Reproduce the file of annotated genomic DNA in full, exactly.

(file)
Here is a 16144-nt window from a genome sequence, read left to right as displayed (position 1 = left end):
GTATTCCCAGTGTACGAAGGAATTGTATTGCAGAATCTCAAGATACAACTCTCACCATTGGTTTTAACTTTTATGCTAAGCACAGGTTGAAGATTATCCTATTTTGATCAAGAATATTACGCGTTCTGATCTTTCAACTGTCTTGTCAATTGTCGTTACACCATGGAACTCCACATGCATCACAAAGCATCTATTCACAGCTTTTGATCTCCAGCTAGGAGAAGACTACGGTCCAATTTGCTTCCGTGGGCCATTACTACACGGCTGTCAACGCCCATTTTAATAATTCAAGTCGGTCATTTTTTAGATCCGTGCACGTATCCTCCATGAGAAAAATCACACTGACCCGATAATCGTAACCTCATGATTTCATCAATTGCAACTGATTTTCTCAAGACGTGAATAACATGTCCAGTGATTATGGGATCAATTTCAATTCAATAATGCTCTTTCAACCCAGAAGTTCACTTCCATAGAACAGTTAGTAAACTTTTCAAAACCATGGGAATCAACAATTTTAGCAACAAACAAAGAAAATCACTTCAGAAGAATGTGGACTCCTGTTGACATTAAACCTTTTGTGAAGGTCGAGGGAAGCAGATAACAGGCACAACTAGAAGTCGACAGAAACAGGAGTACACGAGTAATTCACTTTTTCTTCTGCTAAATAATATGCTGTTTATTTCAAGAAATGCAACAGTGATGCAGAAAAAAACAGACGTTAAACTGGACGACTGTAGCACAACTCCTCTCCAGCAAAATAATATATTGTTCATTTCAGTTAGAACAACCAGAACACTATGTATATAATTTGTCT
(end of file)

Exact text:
Here is a 16144-nt window from a genome sequence, read left to right as displayed (position 1 = left end):
GTATTCCCAGTGTACGAAGGAATTGTATTGCAGAATCTCAAGATACAACTCTCACCATTGGTTTTAACTTTTATGCTAAGCACAGGTTGAAGATTATCCTATTTTGATCAAGAATATTACGCGTTCTGATCTTTCAACTGTCTTGTCAATTGTCGTTACACCATGGAACTCCACATGCATCACAAAGCATCTATTCACAGCTTTTGATCTCCAGCTAGGAGAAGACTACGGTCCAATTTGCTTCCGTGGGCCATTACTACACGGCTGTCAACGCCCATTTTAATAATTCAAGTCGGTCATTTTTTAGATCCGTGCACGTATCCTCCATGAGAAAAATCACACTGACCCGATAATCGTAACCTCATGATTTCATCAATTGCAACTGATTTTCTCAAGACGTGAATAACATGTCCAGTGATTATGGGATCAATTTCAATTCAATAATGCTCTTTCAACCCAGAAGTTCACTTCCATAGAACAGTTAGTAAACTTTTCAAAACCATGGGAATCAACAATTTTAGCAACAAACAAAGAAAATCACTTCAGAAGAATGTGGACTCCTGTTGACATTAAACCTTTTGTGAAGGTCGAGGGAAGCAGATAACAGGCACAACTAGAAGTCGACAGAAACAGGAGTACACGAGTAATTCACTTTTTCTTCTGCTAAATAATATGCTGTTTATTTCAAGAAATGCAACAGTGATGCAGAAAAAAACAGACGTTAAACTGGACGACTGTAGCACAACTCCTCTCCAGCAAAATAATATATTGTTCATTTCAGTTAGAACAACCAGAACACTATGTATATAATTTGTCT